It's going to be Patriots vs. Colts at Gillette Stadium Saturday night.
Winner goes on to the AFC Championship.
The Colts came back from 38-10 in the third quarter and beat the Chiefs, 45-44. Andrew Luck finished with 443 passing yards and four touchdowns, but three interceptions as well.
Tom E. Curran and Greg Bedard joined Mike Felger to discuss the upcoming Divisional round matchup between the Patriots and Colts.
So do the Colts have a chance to beat the Pats on the road and in the elements?
"Puncher's chance. Andrew Luck's feet chance . . . [Luck] can really run," Curran said. "I think they can confuse him. I think they can get him to throw it to the wrong team. But overall, I think the Patriots as you mentioned, a 7.5 favorite, that's about what it should be. Especially coach-quarterback against coach-young quarterback."
"I agree," Bedard said. "I think unless the Patriots go out and turn the ball over and play uncharacteristically, that the Colts don't really have much of a shot. "I think defensively, the injuries to Vontae Davis and Greg Toler, their two cornerbacks, they could barely get down the field. They gave up 44 points to the Chiefs without Jamal Charles. What are Tom Brady and his receivers going to do against those guys?"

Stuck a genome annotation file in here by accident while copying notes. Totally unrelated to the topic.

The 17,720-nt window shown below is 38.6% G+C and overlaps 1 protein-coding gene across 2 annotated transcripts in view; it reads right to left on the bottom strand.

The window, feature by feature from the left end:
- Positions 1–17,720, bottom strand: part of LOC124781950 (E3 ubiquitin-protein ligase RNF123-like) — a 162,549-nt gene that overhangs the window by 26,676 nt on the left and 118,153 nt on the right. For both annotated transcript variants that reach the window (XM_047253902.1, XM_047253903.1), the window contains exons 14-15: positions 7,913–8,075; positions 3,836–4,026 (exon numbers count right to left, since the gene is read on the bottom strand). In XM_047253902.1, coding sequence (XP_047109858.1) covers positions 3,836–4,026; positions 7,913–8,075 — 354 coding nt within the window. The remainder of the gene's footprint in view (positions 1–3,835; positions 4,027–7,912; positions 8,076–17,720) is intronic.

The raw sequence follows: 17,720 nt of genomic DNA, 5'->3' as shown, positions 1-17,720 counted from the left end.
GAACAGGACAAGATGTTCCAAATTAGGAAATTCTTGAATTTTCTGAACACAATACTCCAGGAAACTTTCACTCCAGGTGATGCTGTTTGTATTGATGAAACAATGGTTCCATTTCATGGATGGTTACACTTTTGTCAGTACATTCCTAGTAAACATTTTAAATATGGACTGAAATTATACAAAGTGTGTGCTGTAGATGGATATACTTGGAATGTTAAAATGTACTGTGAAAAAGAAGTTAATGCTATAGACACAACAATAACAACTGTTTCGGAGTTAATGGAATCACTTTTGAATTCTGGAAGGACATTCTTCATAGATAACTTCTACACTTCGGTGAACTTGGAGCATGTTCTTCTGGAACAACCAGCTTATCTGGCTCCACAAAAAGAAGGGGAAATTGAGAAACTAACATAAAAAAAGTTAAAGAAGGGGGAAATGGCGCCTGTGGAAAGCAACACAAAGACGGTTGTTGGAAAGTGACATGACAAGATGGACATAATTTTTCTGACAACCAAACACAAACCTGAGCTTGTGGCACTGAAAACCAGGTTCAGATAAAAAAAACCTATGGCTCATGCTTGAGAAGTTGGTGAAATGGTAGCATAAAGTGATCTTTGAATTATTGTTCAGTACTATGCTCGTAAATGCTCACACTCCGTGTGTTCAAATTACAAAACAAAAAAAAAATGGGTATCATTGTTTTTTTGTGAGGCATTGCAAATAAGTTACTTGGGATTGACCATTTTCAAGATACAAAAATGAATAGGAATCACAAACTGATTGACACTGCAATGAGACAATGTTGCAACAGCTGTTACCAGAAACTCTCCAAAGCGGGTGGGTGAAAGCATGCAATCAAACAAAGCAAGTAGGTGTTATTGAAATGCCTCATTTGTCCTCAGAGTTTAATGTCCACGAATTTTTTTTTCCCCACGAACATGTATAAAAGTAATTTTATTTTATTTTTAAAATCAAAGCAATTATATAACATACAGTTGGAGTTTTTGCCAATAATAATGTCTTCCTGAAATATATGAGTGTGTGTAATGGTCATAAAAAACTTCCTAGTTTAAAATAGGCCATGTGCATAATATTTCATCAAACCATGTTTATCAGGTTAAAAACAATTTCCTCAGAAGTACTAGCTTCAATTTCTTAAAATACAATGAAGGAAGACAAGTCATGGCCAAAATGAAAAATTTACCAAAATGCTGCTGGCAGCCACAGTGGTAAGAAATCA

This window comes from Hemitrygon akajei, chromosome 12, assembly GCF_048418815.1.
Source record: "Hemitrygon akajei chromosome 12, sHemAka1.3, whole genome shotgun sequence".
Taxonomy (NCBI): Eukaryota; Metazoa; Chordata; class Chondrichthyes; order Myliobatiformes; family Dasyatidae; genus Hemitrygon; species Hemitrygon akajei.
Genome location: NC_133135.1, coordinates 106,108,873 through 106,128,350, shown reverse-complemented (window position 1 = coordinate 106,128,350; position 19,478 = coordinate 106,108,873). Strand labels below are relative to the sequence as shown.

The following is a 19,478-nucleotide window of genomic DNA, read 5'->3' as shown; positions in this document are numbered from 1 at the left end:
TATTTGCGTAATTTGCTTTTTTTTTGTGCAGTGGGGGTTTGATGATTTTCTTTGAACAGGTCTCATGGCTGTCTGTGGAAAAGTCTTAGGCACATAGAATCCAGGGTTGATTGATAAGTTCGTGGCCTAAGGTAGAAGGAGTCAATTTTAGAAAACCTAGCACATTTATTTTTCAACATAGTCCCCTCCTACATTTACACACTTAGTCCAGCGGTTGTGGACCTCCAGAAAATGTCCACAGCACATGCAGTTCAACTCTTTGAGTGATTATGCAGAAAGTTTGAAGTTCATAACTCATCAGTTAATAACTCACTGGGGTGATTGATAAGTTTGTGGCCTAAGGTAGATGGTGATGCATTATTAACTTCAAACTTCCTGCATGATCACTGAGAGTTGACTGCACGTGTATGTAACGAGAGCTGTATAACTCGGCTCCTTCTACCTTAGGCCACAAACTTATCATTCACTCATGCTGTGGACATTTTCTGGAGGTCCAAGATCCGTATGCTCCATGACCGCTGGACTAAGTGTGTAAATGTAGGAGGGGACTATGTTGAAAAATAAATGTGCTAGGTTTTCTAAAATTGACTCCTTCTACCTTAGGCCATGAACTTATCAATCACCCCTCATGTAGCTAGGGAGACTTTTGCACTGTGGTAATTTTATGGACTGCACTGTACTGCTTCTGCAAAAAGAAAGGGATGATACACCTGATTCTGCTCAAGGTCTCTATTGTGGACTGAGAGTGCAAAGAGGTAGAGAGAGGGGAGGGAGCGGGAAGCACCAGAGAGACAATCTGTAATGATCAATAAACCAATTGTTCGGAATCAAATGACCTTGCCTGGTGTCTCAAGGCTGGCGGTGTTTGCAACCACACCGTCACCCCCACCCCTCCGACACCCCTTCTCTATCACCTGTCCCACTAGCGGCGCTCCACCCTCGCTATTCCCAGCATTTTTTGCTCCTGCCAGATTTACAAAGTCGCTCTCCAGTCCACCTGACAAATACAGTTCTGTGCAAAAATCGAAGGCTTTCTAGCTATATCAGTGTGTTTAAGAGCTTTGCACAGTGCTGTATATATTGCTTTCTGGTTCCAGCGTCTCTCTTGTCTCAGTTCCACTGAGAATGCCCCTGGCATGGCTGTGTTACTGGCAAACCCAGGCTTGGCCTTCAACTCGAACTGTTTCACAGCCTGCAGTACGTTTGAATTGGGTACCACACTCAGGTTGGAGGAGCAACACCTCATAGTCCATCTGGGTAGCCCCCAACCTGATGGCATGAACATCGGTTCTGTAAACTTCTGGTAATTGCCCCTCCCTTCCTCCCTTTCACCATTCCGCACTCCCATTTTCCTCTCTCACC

Speaking of receivers, Colts wideout T.Y. Hilton finished the game against the Chiefs with 13 catches, 224 yards, and two touchdowns. You can bet the Pats won't let that happen.
"Poorly coached teams allow best players to beat you. [In] New England, that never happens," Felger said. "When you look at the Colts, cover T.Y. Hilton. Cover T.Y. Hilton and block Robert Mathis.
And if Hilton is locked down, Luck may get out and scramble. The Pats will also look to limit that.
"Don't let Luck beat you outside the pocket," Curran said. "Spy him on third down. And it should be competitive first half, blow them out second."
Whether or not Luck wins this game, Felger is a huge fan of his already.
"I will say this: I think Luck is already excellent and is going to be phenomenal," Felger said. "Honestly the way he runs the huddle, the way he commands his team, the way he runs the clock, the way he sees the field, the way he throws left just as much as he throws right, the way he steps up in the pocket. His ability to feel that pressure and then allude it, I mean he's not the only guy who does it, Aaron Rodgers does it."